Structural Basis for Substrate Recognition and Control in Protein Kinases

  • L. N. Johnson
Conference paper
Part of the Ernst Schering Research Foundation Workshop book series (SCHERING FOUND, volume 34)


Protein kinases play key roles in eukaryotic signal transduction pathways (Hunter 2000). Phosphorylation of target proteins on serine, threonine, or tyrosine residues results in a number of different responses that include activation of enzyme activity, inhibition of enzyme activity, protein/protein recognition and association, protein/protein dissociation, and sub-cellular targeting. Consistent with their key roles in cellular signalling processes, the genome sequencing projects have revealed an approximate correlation in numbers of kinases and complexity of the organism. The genome of Escherichia coli contains no genuine eukaryotic protein kinase among its 4,288 genes, although it does contain several histidine kinases as part of the prokaryotic dual response mechanism to environmental factors. The genome of Mycobacterium tuberculosis, a bacterium that exhibits a more complex life style than E. coli, contains 11 protein kinase genes.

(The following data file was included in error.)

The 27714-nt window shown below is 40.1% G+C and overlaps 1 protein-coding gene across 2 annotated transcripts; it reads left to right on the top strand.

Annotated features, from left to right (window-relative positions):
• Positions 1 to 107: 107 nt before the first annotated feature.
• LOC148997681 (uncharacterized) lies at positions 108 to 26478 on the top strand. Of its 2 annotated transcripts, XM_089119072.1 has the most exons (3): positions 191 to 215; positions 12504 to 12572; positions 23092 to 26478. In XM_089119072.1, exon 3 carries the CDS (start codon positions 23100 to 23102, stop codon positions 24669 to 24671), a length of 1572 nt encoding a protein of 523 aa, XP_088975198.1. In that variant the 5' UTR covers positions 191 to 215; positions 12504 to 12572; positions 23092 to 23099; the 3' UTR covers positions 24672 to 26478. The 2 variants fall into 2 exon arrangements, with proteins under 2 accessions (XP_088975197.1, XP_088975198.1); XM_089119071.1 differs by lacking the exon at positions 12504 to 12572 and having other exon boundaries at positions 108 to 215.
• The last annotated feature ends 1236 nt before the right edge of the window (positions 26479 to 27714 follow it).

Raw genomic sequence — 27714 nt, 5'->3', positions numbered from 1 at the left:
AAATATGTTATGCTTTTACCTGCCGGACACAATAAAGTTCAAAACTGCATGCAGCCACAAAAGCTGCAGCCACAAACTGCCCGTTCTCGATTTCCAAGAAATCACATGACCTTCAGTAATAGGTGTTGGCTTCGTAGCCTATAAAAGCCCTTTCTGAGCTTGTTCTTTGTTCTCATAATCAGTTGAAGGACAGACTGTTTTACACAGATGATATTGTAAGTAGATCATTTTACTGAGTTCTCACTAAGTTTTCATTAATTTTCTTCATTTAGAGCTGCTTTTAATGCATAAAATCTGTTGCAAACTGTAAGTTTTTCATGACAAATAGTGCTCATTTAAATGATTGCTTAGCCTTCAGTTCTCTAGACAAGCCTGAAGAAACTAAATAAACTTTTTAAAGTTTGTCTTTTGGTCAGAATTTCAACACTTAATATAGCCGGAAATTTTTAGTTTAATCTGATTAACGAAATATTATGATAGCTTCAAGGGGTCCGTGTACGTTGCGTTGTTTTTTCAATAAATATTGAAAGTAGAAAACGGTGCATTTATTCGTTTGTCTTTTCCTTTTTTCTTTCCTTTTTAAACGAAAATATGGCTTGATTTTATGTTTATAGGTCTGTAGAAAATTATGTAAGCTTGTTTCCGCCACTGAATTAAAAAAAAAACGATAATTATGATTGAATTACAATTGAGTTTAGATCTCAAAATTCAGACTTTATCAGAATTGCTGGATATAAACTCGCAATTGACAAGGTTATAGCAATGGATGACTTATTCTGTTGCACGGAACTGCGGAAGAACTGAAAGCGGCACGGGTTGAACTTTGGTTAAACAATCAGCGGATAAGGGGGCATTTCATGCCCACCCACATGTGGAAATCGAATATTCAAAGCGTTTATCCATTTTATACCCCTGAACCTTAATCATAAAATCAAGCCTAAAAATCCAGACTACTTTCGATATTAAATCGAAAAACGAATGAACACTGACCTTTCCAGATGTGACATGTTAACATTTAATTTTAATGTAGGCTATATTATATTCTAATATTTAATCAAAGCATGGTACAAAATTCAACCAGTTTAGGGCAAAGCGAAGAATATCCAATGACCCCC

Peptide Substrate Substrate Recognition Phosphorylatable Serine Activation Segment Protein Kinase Gene 
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© Springer-Verlag Berlin Heidelberg 2001

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  • L. N. Johnson

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